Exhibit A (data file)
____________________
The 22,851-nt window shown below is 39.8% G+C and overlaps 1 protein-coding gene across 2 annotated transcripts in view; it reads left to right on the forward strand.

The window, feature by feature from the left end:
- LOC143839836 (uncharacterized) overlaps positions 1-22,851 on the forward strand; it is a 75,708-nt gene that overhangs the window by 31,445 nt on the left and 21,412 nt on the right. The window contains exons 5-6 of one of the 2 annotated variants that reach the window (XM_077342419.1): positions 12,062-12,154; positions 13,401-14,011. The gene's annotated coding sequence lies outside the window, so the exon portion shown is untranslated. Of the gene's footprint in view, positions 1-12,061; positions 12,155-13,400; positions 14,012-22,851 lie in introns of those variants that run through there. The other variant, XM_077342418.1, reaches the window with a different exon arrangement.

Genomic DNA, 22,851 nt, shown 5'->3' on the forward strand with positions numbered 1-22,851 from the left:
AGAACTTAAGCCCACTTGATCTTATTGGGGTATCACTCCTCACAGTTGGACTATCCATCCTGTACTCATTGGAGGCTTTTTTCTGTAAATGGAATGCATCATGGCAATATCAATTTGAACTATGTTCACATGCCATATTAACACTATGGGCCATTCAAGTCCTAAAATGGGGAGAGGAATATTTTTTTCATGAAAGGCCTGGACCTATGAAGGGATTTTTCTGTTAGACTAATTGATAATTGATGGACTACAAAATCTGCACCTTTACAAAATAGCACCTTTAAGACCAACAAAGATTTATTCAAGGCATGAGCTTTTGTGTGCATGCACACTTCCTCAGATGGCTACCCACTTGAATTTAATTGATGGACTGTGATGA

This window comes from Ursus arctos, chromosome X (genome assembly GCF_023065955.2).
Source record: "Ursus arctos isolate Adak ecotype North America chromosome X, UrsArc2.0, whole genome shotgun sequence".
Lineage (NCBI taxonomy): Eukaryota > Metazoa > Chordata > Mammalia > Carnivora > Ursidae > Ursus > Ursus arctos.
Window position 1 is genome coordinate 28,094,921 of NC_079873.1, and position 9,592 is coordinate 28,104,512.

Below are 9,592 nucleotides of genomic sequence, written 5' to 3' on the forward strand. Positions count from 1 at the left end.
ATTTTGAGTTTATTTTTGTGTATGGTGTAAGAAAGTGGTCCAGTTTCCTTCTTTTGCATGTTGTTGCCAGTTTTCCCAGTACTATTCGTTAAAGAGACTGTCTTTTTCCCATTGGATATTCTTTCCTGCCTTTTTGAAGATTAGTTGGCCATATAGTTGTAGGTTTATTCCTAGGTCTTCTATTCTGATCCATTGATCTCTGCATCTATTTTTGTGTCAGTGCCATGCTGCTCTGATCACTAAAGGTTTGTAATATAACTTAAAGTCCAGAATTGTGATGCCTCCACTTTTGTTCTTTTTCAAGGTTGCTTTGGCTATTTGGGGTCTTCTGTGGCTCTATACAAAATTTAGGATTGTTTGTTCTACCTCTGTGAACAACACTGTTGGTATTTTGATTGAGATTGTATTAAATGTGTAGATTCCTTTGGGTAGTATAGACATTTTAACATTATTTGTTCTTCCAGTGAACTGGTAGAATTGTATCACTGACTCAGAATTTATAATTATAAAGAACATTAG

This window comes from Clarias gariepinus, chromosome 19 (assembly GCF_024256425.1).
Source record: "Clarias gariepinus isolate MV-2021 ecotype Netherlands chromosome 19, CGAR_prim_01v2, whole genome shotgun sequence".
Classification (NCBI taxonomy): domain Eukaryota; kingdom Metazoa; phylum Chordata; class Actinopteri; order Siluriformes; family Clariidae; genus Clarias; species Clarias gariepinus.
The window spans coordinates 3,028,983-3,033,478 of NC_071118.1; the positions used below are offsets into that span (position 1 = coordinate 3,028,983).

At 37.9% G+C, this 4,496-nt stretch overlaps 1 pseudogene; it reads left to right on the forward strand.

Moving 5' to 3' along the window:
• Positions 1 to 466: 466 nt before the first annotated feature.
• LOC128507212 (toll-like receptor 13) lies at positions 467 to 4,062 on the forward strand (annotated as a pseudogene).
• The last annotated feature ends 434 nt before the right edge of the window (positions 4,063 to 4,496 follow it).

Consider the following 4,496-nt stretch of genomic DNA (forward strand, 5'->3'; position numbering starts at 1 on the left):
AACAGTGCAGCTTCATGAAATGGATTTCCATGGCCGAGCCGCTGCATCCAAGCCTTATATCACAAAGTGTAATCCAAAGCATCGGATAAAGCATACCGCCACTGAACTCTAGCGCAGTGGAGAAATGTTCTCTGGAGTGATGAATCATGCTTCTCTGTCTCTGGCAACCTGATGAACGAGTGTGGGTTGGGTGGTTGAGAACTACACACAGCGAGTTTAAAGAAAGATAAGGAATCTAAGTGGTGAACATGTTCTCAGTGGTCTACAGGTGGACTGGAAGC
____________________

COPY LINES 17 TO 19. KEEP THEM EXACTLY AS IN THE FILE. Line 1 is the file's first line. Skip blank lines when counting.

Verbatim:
Moving 5' to 3' along the window:
• Positions 1 to 466: 466 nt before the first annotated feature.
• LOC128507212 (toll-like receptor 13) lies at positions 467 to 4,062 on the forward strand (annotated as a pseudogene).